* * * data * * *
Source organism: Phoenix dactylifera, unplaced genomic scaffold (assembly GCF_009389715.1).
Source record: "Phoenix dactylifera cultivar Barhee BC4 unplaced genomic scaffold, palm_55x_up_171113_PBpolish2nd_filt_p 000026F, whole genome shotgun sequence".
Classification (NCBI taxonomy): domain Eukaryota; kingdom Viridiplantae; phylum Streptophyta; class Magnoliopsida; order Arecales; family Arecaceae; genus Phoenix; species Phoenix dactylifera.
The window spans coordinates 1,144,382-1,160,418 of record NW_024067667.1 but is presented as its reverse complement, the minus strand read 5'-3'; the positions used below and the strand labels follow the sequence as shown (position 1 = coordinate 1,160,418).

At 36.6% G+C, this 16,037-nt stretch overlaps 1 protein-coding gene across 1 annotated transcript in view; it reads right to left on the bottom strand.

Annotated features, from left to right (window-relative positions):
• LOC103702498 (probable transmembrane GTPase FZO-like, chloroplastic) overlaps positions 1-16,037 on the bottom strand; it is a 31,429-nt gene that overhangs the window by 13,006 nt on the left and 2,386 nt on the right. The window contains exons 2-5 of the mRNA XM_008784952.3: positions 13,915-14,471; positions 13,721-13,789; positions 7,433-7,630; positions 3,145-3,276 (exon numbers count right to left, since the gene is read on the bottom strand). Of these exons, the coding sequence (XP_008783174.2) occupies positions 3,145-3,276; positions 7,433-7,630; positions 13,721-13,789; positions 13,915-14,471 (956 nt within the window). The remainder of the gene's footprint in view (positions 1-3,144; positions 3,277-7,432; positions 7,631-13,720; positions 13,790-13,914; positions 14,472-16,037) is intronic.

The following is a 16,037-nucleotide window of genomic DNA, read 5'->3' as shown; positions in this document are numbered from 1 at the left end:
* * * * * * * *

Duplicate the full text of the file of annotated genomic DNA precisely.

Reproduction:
Source organism: Phoenix dactylifera, unplaced genomic scaffold (assembly GCF_009389715.1).
Source record: "Phoenix dactylifera cultivar Barhee BC4 unplaced genomic scaffold, palm_55x_up_171113_PBpolish2nd_filt_p 000026F, whole genome shotgun sequence".
Classification (NCBI taxonomy): domain Eukaryota; kingdom Viridiplantae; phylum Streptophyta; class Magnoliopsida; order Arecales; family Arecaceae; genus Phoenix; species Phoenix dactylifera.
The window spans coordinates 1,144,382-1,160,418 of record NW_024067667.1 but is presented as its reverse complement, the minus strand read 5'-3'; the positions used below and the strand labels follow the sequence as shown (position 1 = coordinate 1,160,418).

At 36.6% G+C, this 16,037-nt stretch overlaps 1 protein-coding gene across 1 annotated transcript in view; it reads right to left on the bottom strand.

Annotated features, from left to right (window-relative positions):
• LOC103702498 (probable transmembrane GTPase FZO-like, chloroplastic) overlaps positions 1-16,037 on the bottom strand; it is a 31,429-nt gene that overhangs the window by 13,006 nt on the left and 2,386 nt on the right. The window contains exons 2-5 of the mRNA XM_008784952.3: positions 13,915-14,471; positions 13,721-13,789; positions 7,433-7,630; positions 3,145-3,276 (exon numbers count right to left, since the gene is read on the bottom strand). Of these exons, the coding sequence (XP_008783174.2) occupies positions 3,145-3,276; positions 7,433-7,630; positions 13,721-13,789; positions 13,915-14,471 (956 nt within the window). The remainder of the gene's footprint in view (positions 1-3,144; positions 3,277-7,432; positions 7,631-13,720; positions 13,790-13,914; positions 14,472-16,037) is intronic.

The following is a 16,037-nucleotide window of genomic DNA, read 5'->3' as shown; positions in this document are numbered from 1 at the left end: